As the time was very limited (3 days) we needed to list and prioritise the topics to cover during the Hackathon: we started a whiteboard exercise and associated discussion to select the ones to be covered and "hacked" together.

Hackathon topics whiteboard selection - Photo by Dariusz Luksza

Hackathon topics whiteboard selection - Photo by Dariusz Luksza

The short-track of topics selected have been the following:

  1. In-line editing (by Martin, Edwin and DaveB). The ability to perform changes to the code under review directly from the Gerrit Web UI.

  2. UI-plugin API (by Dariusz, Emanuele, Luca and DavidO) Introduction of new extension points for allowing plugins to enrich the Gerrit Web UI.

  3. Multi-master replication (by Deniz and Luca) Continuation of the replication work across multiple Gerrit masters. Unfortunately the time available was not enough to have a complete discussion or reworking of the current code base.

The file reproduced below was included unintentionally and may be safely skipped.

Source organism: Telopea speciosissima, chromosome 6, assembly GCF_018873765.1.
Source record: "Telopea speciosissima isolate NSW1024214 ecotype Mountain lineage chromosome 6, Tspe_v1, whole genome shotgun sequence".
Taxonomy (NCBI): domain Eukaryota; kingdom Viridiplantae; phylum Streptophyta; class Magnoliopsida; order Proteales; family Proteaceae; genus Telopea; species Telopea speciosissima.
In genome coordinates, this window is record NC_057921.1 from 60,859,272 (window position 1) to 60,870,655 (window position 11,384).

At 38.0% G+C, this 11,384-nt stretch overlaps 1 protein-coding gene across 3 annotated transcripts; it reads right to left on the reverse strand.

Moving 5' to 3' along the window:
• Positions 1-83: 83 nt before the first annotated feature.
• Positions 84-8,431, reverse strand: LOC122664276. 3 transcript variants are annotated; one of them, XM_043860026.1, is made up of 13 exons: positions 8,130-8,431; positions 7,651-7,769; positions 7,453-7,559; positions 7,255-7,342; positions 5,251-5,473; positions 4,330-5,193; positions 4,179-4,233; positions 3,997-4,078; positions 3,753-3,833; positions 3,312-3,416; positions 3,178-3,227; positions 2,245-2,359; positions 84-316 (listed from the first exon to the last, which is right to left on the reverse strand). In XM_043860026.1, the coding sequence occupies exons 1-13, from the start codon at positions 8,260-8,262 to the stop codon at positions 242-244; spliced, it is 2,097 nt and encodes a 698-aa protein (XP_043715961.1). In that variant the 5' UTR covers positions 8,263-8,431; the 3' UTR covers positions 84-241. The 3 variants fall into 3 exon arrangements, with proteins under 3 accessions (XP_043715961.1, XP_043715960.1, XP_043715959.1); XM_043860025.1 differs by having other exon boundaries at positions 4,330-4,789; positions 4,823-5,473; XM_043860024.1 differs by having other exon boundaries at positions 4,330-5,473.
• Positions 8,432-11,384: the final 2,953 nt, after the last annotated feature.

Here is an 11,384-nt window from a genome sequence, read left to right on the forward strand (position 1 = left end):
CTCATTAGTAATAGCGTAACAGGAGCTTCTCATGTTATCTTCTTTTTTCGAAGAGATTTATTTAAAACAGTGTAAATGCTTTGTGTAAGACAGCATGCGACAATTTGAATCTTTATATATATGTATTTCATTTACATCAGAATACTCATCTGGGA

4. Documentation (by Fredrick, Edwin, Dariusz, DavidP, DaveB) Refactoring of Gerrit on-line documentation set.

  5. Statistics (by Edwin, DavidP, Gustaf, Emanuele) Ability to extract and archive statistics on Gerrit usage.

  6. Capabilities (by DavidO, DaveB) Ability to contribute additional core capabilities (i.e. Forge author) through plugins.

  7. Branch creation review (by DavidP)

Face to face discussion on the hackathon topics - Photo by Fredrik Luthander

Face to face discussion on the hackathon topics - Photo by Fredrik Luthander

Before putting our hands into the code, we needed to have an Open and direct face-to-face discussion on how to approach those topics. It was great to have everybody on the same place, same time-zone, same mental wavelength :-). First day was mostly spent with the planning the discussions very useful to avoid spending time in writing code in the wrong direction.

Day-2: hacking

The second day was more focused on coding and getting things work. Major achievements were made on most of the topics, whilst some of them remained only at discussion level. All the people were working hard till late night to get things done and demoed on the next day.

Hands on hacking at the London Gerrit Hackathon - Photo by Fredrik Luthander

Hands on hacking at the London Gerrit Hackathon - Photo by Fredrik Luthander

See below a short summary of the achievements on a per-topic basis.